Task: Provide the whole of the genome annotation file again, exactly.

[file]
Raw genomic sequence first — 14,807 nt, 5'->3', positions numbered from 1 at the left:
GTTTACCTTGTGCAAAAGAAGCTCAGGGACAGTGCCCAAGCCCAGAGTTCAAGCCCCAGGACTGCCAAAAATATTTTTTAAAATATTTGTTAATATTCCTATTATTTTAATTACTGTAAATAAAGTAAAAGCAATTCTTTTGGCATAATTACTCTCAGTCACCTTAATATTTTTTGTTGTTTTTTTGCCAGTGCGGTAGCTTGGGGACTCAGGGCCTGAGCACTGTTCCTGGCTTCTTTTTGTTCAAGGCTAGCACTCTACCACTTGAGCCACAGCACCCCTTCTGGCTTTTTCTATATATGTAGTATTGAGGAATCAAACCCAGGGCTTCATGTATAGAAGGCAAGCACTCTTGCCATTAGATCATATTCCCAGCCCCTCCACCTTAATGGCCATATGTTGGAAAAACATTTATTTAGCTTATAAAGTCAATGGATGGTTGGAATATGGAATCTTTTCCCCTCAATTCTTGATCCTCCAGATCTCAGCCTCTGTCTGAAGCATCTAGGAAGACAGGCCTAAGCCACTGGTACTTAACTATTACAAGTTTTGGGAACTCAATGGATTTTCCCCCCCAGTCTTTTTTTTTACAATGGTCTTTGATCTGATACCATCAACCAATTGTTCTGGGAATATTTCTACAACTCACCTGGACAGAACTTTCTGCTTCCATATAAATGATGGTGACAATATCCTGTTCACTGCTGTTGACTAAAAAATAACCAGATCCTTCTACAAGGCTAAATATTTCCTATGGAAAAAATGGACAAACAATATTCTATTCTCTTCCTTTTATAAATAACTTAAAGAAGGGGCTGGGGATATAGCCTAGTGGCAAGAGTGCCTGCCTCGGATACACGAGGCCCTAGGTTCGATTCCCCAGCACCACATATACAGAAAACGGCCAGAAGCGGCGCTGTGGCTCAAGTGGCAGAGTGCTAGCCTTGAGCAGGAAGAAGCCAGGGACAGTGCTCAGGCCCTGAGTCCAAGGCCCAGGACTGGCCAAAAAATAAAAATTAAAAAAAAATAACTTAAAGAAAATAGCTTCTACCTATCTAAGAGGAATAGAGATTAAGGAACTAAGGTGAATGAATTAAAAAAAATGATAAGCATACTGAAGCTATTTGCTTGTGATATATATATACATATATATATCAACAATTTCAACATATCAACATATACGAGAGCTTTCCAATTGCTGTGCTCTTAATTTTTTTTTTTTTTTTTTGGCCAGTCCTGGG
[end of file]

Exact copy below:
Raw genomic sequence first — 14,807 nt, 5'->3', positions numbered from 1 at the left:
GTTTACCTTGTGCAAAAGAAGCTCAGGGACAGTGCCCAAGCCCAGAGTTCAAGCCCCAGGACTGCCAAAAATATTTTTTAAAATATTTGTTAATATTCCTATTATTTTAATTACTGTAAATAAAGTAAAAGCAATTCTTTTGGCATAATTACTCTCAGTCACCTTAATATTTTTTGTTGTTTTTTTGCCAGTGCGGTAGCTTGGGGACTCAGGGCCTGAGCACTGTTCCTGGCTTCTTTTTGTTCAAGGCTAGCACTCTACCACTTGAGCCACAGCACCCCTTCTGGCTTTTTCTATATATGTAGTATTGAGGAATCAAACCCAGGGCTTCATGTATAGAAGGCAAGCACTCTTGCCATTAGATCATATTCCCAGCCCCTCCACCTTAATGGCCATATGTTGGAAAAACATTTATTTAGCTTATAAAGTCAATGGATGGTTGGAATATGGAATCTTTTCCCCTCAATTCTTGATCCTCCAGATCTCAGCCTCTGTCTGAAGCATCTAGGAAGACAGGCCTAAGCCACTGGTACTTAACTATTACAAGTTTTGGGAACTCAATGGATTTTCCCCCCCAGTCTTTTTTTTTACAATGGTCTTTGATCTGATACCATCAACCAATTGTTCTGGGAATATTTCTACAACTCACCTGGACAGAACTTTCTGCTTCCATATAAATGATGGTGACAATATCCTGTTCACTGCTGTTGACTAAAAAATAACCAGATCCTTCTACAAGGCTAAATATTTCCTATGGAAAAAATGGACAAACAATATTCTATTCTCTTCCTTTTATAAATAACTTAAAGAAGGGGCTGGGGATATAGCCTAGTGGCAAGAGTGCCTGCCTCGGATACACGAGGCCCTAGGTTCGATTCCCCAGCACCACATATACAGAAAACGGCCAGAAGCGGCGCTGTGGCTCAAGTGGCAGAGTGCTAGCCTTGAGCAGGAAGAAGCCAGGGACAGTGCTCAGGCCCTGAGTCCAAGGCCCAGGACTGGCCAAAAAATAAAAATTAAAAAAAAATAACTTAAAGAAAATAGCTTCTACCTATCTAAGAGGAATAGAGATTAAGGAACTAAGGTGAATGAATTAAAAAAAATGATAAGCATACTGAAGCTATTTGCTTGTGATATATATATACATATATATATCAACAATTTCAACATATCAACATATACGAGAGCTTTCCAATTGCTGTGCTCTTAATTTTTTTTTTTTTTTTTTGGCCAGTCCTGGG